Vancouver Independent Music Centre, Vancouver Adapted Music and the Roundhouse present
VIM VAMS – Opening doors to music
An online concert and panel on the accessibility of music venues, 7 pm, Friday, July 2, 2021
Curated by Dave Symington, co-founder of VAMS, this concert will feature the music of three distinct artists:
Digger Dan and the Dirt Brigade – blues infused funky trunk junk with some style samplings and diverse lyrics
Greg “77 Spokes” Labine – conscious hip hop songs about faith, hope and love
Sticks and Tones – original instrumentals ranging from straight ahead pop/rock to borderline prog
Digger Dan, a solo artist from Surrey, writes, sings, and plays original electric and acoustic guitar music. Pulling inspiration from blues, rock, funk and Latin music, Dan’s sounds are paired with thought-provoking lyrics that touch on personal, local and global instability. His frequent outdoor performances have cemented his place in the Vancouver music community, each time proving to everyone that his disability doesn’t get in the way of his passion. Having picked up the guitar at the age of 20, his love for music remained unchanged after his injury 7 years later. With the help of VAMS, he is recording an upcoming album “10 Feet Tall”, featuring his band, The Dirt Brigade.
Greg ’77 Spokes’ Labine is a rapper who has written and performed spiritually driven hip hop for 20 years. He performs in venues throughout Greater Vancouver including shows with VAMS and has recorded more than five albums. Each performance is a genuine taste of the life of an artist who has overcome many struggles, and a celebration of faith and love through song.
Sticks & Tones is the instrumental duo of Dave Symington and Jim Meyer. First meeting at one of Jim’s busking sessions on Granville Island, they soon learned to combine their talents and create spacious and captivating songs that make you wonder, ‘How are there only two members?’ The “Stick” is a two-handed tapping instrument, which allows Jim to play melody and bass parts while Dave explores percussive and melodic elements with two Roland Octapads. Symington has had a disability (C5-6 quadriplegic) since a diving accident in 1975. He co-founded the Vancouver Adapted Music Society with Sam Sullivan in 1988.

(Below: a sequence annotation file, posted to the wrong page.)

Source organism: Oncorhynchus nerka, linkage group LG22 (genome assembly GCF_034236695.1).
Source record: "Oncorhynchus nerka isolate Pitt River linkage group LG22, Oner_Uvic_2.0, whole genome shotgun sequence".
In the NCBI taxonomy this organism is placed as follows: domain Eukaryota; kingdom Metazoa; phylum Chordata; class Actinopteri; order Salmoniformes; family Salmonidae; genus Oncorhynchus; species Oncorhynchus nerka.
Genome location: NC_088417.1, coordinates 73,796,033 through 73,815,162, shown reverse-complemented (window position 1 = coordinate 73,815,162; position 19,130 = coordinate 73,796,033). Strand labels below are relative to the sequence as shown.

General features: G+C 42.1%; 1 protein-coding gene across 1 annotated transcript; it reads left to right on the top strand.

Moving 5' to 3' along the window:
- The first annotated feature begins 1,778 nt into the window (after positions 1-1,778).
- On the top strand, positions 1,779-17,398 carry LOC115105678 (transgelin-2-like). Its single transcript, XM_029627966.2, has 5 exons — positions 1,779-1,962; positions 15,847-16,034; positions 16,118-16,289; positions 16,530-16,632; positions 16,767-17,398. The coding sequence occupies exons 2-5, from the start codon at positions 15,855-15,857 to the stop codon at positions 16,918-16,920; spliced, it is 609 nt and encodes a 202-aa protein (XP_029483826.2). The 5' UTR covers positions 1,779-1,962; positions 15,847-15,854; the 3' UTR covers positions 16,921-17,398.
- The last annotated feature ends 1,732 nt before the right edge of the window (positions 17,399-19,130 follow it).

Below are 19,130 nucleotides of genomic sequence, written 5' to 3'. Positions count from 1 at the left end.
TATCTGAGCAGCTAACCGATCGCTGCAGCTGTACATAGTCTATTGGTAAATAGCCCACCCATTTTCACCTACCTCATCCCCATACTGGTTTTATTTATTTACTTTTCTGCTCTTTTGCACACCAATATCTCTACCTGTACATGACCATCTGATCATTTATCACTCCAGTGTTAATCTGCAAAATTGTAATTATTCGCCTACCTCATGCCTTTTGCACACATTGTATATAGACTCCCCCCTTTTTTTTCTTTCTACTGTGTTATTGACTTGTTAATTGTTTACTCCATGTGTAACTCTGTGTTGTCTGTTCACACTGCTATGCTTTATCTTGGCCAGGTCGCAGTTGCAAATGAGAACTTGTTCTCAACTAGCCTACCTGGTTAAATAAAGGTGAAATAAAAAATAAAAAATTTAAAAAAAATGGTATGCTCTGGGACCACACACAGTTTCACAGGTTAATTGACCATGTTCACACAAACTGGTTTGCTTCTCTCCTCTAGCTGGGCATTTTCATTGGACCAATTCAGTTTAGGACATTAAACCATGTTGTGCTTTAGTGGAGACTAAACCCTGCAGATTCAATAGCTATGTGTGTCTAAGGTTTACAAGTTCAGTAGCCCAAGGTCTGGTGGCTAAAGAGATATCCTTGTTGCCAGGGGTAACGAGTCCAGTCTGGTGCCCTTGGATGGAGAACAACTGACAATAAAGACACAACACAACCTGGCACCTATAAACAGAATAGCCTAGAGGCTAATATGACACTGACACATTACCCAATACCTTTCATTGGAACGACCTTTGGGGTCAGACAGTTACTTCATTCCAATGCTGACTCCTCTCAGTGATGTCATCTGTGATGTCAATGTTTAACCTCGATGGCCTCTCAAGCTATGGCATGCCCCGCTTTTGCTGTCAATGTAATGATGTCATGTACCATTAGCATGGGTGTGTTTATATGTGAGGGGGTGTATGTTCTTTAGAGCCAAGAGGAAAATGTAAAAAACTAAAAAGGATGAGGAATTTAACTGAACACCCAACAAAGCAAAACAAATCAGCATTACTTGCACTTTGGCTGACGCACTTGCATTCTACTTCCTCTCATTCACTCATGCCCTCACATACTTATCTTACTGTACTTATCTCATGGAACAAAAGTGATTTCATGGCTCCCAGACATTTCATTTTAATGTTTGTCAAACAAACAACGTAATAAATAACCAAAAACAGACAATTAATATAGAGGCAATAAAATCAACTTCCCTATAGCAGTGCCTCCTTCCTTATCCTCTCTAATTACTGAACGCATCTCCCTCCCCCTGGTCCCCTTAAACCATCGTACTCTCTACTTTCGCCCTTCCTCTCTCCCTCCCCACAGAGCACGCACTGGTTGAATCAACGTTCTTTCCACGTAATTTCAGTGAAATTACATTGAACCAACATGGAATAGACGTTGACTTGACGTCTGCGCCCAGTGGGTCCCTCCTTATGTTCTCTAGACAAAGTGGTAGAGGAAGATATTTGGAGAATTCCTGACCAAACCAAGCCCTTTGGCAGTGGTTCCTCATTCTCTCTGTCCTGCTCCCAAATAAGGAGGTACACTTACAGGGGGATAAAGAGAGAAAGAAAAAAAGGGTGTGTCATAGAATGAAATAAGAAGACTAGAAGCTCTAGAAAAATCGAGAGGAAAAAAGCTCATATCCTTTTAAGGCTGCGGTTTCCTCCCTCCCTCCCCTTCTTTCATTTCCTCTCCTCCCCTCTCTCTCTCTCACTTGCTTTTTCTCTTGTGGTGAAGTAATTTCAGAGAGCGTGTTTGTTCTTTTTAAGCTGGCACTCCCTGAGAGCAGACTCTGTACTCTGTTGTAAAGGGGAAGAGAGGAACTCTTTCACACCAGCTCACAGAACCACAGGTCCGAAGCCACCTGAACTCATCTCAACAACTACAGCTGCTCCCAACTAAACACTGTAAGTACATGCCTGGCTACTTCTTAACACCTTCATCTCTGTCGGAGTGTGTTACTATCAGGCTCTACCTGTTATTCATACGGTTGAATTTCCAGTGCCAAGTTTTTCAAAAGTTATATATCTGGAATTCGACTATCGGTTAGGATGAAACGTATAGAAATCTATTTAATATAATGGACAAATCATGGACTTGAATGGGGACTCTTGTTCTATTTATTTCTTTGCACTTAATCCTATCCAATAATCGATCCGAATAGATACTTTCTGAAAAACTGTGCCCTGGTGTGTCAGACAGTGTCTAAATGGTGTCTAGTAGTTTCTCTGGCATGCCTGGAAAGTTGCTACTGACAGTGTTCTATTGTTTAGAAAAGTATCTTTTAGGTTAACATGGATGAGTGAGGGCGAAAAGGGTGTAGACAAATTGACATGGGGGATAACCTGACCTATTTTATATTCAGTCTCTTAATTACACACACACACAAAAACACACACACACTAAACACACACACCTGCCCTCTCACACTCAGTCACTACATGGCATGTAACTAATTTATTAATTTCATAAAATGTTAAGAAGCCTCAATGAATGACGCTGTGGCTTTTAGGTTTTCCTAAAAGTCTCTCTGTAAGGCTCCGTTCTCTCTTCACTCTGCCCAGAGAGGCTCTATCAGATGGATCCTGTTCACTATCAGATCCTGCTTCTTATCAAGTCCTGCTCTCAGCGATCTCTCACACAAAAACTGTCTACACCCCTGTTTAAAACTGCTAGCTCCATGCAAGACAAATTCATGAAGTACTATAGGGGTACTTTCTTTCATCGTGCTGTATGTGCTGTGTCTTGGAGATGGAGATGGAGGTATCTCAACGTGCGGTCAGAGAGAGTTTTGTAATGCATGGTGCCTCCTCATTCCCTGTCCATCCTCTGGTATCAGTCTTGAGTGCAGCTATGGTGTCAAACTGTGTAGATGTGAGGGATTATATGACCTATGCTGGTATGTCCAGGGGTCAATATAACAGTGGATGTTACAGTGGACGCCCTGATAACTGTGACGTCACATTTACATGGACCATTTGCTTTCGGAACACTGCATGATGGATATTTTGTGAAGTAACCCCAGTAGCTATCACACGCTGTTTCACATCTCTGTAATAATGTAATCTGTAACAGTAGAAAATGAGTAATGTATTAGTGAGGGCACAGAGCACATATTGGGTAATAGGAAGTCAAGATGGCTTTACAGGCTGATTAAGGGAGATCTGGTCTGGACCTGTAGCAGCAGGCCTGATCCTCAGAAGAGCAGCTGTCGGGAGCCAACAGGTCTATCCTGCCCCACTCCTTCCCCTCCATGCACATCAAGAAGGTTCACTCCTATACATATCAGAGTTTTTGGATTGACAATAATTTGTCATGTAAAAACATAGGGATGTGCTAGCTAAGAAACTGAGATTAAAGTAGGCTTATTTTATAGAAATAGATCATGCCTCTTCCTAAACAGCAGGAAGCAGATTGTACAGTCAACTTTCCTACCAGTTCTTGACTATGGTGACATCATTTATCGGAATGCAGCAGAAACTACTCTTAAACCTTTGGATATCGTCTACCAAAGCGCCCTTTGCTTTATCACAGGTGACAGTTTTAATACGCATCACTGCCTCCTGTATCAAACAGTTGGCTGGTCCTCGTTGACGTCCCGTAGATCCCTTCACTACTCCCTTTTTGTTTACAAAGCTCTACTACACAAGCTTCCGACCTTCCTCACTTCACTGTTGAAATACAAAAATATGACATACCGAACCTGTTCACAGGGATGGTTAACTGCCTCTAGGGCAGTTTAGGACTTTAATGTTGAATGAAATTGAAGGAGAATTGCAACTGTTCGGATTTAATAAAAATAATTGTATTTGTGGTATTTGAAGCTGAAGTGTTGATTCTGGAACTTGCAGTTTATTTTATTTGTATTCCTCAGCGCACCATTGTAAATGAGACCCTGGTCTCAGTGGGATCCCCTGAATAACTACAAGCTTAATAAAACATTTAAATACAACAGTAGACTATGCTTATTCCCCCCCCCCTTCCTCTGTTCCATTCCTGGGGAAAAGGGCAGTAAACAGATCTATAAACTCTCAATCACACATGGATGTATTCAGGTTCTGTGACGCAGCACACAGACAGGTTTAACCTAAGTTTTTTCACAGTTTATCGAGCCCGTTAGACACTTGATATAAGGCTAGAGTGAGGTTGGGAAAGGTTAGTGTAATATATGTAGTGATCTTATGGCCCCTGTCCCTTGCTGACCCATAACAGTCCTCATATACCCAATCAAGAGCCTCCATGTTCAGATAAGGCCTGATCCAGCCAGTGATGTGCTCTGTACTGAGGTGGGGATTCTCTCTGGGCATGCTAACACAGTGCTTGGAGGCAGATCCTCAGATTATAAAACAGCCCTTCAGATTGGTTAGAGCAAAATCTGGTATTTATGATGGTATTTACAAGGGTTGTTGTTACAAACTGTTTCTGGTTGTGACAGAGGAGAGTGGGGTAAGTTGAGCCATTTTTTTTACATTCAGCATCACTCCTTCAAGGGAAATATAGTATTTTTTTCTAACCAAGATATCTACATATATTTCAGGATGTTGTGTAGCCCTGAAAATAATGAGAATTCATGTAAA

The performances will be followed by a discussion of issues facing musicians with disabilities. The panel will include Dave Symington, Graeme Wyman, Greg Labine and Daniel Sloan.
“Musicians with disabilities still have to struggle to be heard. And that’s why there will always be a role for VAMS.”
— Sam Sullivan, VAMS co-founder
Since 1988, The Vancouver Adapted Music Society (VAMS) has made music accessible for people living with physical disabilities. The idea is simple: everyone should be able to enjoy the benefits of music. Through the adaptation of musical instruments, a fully accessible music studio at the GF Strong Rehab Centre, regular concerts throughout the year and, recently, a mobile studio that can bring VAMS programs to clients, VAMS offers musicians with disabilities opportunities to write, record, and perform their own original music while helping to build social connections.
The Vancouver Independent Music Centre Society (VIM) was created in 2011 to develop a new, acoustically designed space for music, in response to the serious loss and lack of dedicated music venues.
As a non-profit, innovative, purpose-built and supportive music centre, the VIM will offer a stable, professional, accessible, inclusive and welcoming home for music and music-related activities. As such, it will address disabling social, cultural, and political conditions that limit participation in the cultural sector. The VIM is conducting research to develop and plan the music centre to be accessible and inclusive by design, programming and operations. The VIM will develop a comprehensive plan that not only upholds existing accessibility standards but moves beyond the minimum requirements.